Suggestions may interest your children in investing

On the Money

Your Money

December 31, 2006|By Gail Marksjarvis | Gail Marksjarvis,Chicago Tribune

With a couple of more days left of the winter school break, and parents scrounging for ideas to keep children from bouncing off the walls, you might want to provide a lesson in investing.

So I am going to relate suggestions that readers provided after I answered a question recently in this column from a father searching for a mutual fund for a 10-year-old curious about the stock market. The father was struggling to identify a mutual fund that would accept an investor with less than $1,000.

I suggested that if his son had income from working - even mowing lawns or raking leaves - that the youngster could open a Roth IRA and make $50 monthly contributions to the T. Rowe Price Equity Index 500. With $250, he could make a one-time contribution to the SSgA S&P 500 Index fund, or the Buffalo Small Cap or Mid Cap Funds.

A calculator at illustrates the power of compounding, and I urged the father to show his son that if he invested $250 every year until he retires, he could be a millionaire - or close to one. Try it using historical average annual returns for mutual funds - 10 percent for those investing in large-company stocks and 12 percent for those specializing in small-company stocks.

Those returns, of course, are no guarantee. Year to year, they can be higher or a lot lower. But mutual funds are a good way to put a young investor on track to secure returns near the averages for the long term.

Because funds invest in multiple stocks, the winning stocks buffer the losers and take the sting out of a bad bet on a single stock.

But readers of this column pointed out that mutual fund investments pose difficulties for children who might have some gift money but no money from working.

They can't get into the funds that I mentioned unless they have $250 in earnings to open an IRA, and other funds that welcome investors with just $250 tend to gouge them on fees - charging "loads" and expenses well over 1 percent of the money invested in a fund.

So instead of mutual funds, readers suggested choosing individual stocks. They acknowledged the likelihood that a bet on a single stock could go bad, but many said that when they help children and grandchildren with individual stocks, the children get excited about companies that are familiar to them.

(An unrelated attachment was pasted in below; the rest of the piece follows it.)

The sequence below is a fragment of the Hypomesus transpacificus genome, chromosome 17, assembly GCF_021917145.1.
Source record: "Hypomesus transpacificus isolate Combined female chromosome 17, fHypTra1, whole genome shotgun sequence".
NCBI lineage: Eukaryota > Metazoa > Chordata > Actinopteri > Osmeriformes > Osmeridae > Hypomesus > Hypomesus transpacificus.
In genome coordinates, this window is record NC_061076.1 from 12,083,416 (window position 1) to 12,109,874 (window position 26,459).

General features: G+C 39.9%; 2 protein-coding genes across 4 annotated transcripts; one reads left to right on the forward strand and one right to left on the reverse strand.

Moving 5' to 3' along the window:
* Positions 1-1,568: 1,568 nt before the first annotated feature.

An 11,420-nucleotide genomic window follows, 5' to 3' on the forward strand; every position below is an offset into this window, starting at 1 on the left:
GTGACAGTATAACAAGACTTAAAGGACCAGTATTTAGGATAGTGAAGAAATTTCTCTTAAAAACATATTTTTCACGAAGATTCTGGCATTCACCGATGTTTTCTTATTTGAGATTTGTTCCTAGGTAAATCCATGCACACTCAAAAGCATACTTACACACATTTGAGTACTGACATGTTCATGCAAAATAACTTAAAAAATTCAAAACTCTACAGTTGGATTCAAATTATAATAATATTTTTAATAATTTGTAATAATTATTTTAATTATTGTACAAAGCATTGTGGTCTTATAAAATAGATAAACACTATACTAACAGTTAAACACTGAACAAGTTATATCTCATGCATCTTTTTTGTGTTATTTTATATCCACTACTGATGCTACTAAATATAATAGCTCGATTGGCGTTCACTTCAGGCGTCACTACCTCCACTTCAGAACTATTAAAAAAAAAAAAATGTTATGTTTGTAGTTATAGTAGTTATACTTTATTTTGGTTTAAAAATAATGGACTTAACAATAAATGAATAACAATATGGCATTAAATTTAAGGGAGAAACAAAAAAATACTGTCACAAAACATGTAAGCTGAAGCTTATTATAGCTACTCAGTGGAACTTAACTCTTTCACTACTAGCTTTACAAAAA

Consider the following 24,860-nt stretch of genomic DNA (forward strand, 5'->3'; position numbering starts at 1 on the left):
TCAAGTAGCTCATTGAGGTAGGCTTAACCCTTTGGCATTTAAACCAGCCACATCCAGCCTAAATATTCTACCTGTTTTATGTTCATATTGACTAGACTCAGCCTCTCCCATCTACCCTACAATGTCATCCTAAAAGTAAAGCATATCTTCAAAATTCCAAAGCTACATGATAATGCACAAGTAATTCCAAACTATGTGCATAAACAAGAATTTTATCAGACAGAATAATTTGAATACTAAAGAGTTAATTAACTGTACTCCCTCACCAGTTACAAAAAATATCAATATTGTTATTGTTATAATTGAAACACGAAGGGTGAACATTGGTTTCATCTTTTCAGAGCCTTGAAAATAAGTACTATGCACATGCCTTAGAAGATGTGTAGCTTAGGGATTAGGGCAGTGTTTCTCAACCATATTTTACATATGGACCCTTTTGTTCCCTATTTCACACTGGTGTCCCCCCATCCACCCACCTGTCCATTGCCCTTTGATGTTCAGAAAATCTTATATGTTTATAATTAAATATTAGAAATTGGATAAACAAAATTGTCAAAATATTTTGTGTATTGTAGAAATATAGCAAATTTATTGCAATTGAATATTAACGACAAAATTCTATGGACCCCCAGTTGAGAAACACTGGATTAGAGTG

Children immediately have a sense of what they are getting if they invest in a company such as Coca-Cola Co., Walt Disney Co. or McDonald's Corp.

Sue Rose of La Grange, Ill., said she learned about investing as a child because her father would help her invest Christmas gift money in a couple of shares of stock each year.

She said she knows that the approach is a lot more risky than using a mutual fund. But she thinks that there is value in learning that stock investments aren't a "sure thing," and that investors must analyze whether a company's profit potential and stock price are promising.

"Some of the stocks my father purchased for me as a child did not perform exceptionally well, but there are some good lessons to be learned from the stock market," Rose said.

Readers urged parents to talk about what it means to invest in a stock.

With a company such as McDonald's, parents could point out that the stock price won't keep going up unless profits do.

That could depend on whether more people want more hamburgers than they are now buying. Concerns about mad cow disease and a change in consumer tastes caused the stock to tumble several years ago. McDonald's later introduced healthier menu options, and the stock rebounded.

You can leave a message for Gail MarksJarvis at 312-222-4264.

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